Thursday, 5 February 2009

S&P Sees China as Best Positioned BRIC Against Current Crisis. It Fails to Say Which is the Worst Prepared Though ...

Wen Jiabao, the Chinese premier, has a hard
task ahead of himself. First, creating dozens of millions of jobs a year
and averting social unrest; second, managing a tough
balancing act in trade and currency policies

Standard and Poor's issued yesterday an interesting report on the financial and economic health of BRIC countries (Brazil, Russia, India and China.) The term, as some of you might know, was coined by former Goldman Sachs & Co. economists to discriminate some countries with outstanding output and financial potential from other emerging markets countries. In the report, called "BRIC By Name, BRIC By Nature?", S&P economist Frank Gill basically tells us that financial strength remains the most important variable when it comes to forecasting what is to happen with these nations. This report sounds to me like they refuse to engage with something more far-reaching than that, though.

Says Gill: "For various reasons -- not least its strong public finances, relatively less exposed financial system, low levels of private sector leverage, and potential to raise consumption's share in gross domestic product, -- we believe that of all four BRICs, China is probably best positioned to find endogenous solutions -- in particular fiscal stimulus -- to withstand an externally driven crisis.´´ Nevertheless, S&P says that without protracted stimulus, China's economy could potentially suffer a severe shock, which could be accompanied by social pressures with political repercussions. ''Recent announcements from Prime Minister Wen Jiabao suggest a strong understanding of these risks and a willingness to access China's considerable assortment of domestic tools to steer the economy through the external crisis,´´ says Gill.

The report, at least the presentation that I got, doesn't mention anything about the current exchange system that is reason to most of China's competitive advantage to the world. In recent weeks, U.S. Treasury Secretary Tim Geithner called the Chinese ''manipulators´´ of their own currency. Surely, some of the analysis should have focused on S&P's view on how the country was to continue weakening its currency artificially to promote exports. For India, the challenge is being able to consolidate public finances in order to reduce its debt burden -- a comment that looks extremely thin on my humble opinion.

Let's say that S&P's concerns focus most on Russia's general picture and Brazil's fiscal inflexibility. Gill says of Russia: "Russia, due to the collapse in its terms of trade, the falloff in financial account inflows, the distress in its banking system, and the absence of excess capacity on the supply side, has access to fewer endogenous cures to the external gloom.´´ And adds: ''although amid all the current difficulties, the Russian Federation can still boast some important ratings strengths, in particular relatively low levels of general government debt.´´ And while China and India stand to gain from falling prices of raw materials, which should keep them competitive relative to other nations, Russia and Brazil are regarded as net losers from lower energy, metals, and agriculture prices.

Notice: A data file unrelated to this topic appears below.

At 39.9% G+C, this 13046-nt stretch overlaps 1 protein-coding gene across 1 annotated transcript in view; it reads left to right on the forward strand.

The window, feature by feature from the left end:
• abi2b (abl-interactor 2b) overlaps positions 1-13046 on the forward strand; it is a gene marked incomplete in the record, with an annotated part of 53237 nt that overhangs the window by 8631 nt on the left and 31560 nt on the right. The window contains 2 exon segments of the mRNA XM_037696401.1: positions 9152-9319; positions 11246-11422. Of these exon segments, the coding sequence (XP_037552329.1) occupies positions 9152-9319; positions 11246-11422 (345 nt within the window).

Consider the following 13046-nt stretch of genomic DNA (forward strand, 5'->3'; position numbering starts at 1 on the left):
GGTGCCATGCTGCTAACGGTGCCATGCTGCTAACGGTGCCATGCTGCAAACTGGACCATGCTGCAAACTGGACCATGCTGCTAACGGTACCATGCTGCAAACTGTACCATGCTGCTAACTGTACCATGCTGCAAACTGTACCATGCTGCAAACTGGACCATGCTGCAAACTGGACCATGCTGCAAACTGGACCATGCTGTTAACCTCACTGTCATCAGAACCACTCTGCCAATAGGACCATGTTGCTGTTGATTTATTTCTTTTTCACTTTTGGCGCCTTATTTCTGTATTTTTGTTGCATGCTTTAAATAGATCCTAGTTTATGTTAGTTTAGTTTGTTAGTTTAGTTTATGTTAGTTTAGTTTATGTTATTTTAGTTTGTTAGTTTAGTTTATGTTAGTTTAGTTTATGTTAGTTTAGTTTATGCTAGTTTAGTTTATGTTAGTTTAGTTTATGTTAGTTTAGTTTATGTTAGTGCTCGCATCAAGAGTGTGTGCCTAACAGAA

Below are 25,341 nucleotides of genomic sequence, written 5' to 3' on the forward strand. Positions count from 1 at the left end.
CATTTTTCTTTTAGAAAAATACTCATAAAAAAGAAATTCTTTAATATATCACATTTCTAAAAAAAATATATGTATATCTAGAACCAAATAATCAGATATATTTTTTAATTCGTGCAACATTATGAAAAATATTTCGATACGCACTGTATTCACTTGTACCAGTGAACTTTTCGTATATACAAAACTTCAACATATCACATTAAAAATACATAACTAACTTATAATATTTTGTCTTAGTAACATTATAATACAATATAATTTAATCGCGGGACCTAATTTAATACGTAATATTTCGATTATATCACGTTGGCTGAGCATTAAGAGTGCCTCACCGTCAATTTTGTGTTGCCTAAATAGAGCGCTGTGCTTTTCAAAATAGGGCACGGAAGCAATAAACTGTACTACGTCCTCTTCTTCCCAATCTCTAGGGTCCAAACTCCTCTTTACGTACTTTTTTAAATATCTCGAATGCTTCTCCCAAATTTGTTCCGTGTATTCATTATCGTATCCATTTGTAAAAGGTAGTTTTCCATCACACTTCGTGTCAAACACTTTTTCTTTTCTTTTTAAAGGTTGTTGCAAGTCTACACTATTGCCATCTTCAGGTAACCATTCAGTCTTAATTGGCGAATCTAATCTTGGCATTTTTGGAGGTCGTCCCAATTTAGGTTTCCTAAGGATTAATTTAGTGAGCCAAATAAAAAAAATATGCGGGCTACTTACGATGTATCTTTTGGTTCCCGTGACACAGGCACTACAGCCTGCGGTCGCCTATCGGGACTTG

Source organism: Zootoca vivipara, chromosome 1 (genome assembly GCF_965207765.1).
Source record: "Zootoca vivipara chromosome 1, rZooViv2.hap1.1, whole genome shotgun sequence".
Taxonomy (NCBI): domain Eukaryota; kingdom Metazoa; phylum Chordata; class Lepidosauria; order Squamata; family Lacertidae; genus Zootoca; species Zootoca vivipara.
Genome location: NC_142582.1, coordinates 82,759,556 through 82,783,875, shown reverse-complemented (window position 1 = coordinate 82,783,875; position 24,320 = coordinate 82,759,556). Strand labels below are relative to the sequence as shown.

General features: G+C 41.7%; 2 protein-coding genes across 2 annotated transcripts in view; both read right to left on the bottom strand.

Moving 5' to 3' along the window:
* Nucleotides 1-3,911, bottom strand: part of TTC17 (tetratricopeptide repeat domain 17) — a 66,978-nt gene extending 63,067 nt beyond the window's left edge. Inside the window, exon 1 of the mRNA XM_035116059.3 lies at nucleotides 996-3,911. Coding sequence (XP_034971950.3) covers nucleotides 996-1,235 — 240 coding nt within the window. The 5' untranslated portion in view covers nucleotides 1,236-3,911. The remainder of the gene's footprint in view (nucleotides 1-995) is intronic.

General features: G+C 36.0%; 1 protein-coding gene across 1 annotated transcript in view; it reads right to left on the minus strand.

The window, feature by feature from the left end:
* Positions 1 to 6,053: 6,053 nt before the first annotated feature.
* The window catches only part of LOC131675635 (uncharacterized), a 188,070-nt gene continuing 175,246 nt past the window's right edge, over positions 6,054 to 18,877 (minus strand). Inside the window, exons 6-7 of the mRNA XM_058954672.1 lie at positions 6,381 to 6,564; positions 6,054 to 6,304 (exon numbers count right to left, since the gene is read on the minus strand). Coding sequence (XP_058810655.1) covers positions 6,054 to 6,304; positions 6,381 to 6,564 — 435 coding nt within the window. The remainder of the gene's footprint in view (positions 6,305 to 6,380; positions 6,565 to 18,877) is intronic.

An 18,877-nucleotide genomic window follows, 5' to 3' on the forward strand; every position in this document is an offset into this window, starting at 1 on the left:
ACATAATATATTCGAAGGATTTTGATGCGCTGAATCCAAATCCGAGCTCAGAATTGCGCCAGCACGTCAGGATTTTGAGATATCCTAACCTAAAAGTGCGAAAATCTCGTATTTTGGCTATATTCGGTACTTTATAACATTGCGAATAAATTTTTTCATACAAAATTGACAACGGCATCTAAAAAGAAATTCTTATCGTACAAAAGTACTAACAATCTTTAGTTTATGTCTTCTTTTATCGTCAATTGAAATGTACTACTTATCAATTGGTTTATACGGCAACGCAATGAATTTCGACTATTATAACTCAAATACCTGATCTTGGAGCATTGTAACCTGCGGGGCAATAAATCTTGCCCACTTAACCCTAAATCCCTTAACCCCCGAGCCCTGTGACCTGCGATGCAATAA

The investment boom in these two countries has been closely correlated with commodity price increases (something that President Lula tacitly refuses to admit) ''and hence has been interrupted by recent commodity price declines,´´ says Gill. Furthermore, second-round effects of declining terms of trade on growth and public finances in both Russia and Brazil will be similarly adverse.

And a bit more about Russia. ''Due to its oil dependency and the legacy of its three-year domestic credit boom, we see Russian imbalances as far more glaring, although this susceptibility is, in our view, largely offset by Russia's superior public finances,´´ S&P said. Even these, however, may well suffer between 2009 and 2011 as a portion of the Russian Federation's sovereign contingent liabilities becomes explicit and as a contracting economy drives the general government budget into deficit for the first time in over a decade.

Finally, Brazil. While ''imbalances still may not be material, the country in our view nevertheless remains vulnerable to the volatility of the commodity and credit cycles.´´ The Lula government has understood the situation pretty well, and yes, it has been active trying to fight the impact of the crisis -- but, then we have to ask ourselves, are the means by which it is fighting this crisis good for the country on a long-term basis? Ohh .. sorry, that was my comment, not Gill's. Anyways, let's continue. So, in the analysis of S&P, investors should remain attentive, not in alert, over the worsening of Brazilian imbalances. I think that is quite indulgent to a country that is using this crisis as a way to change the rules of the game for the working of the private economy and investment.

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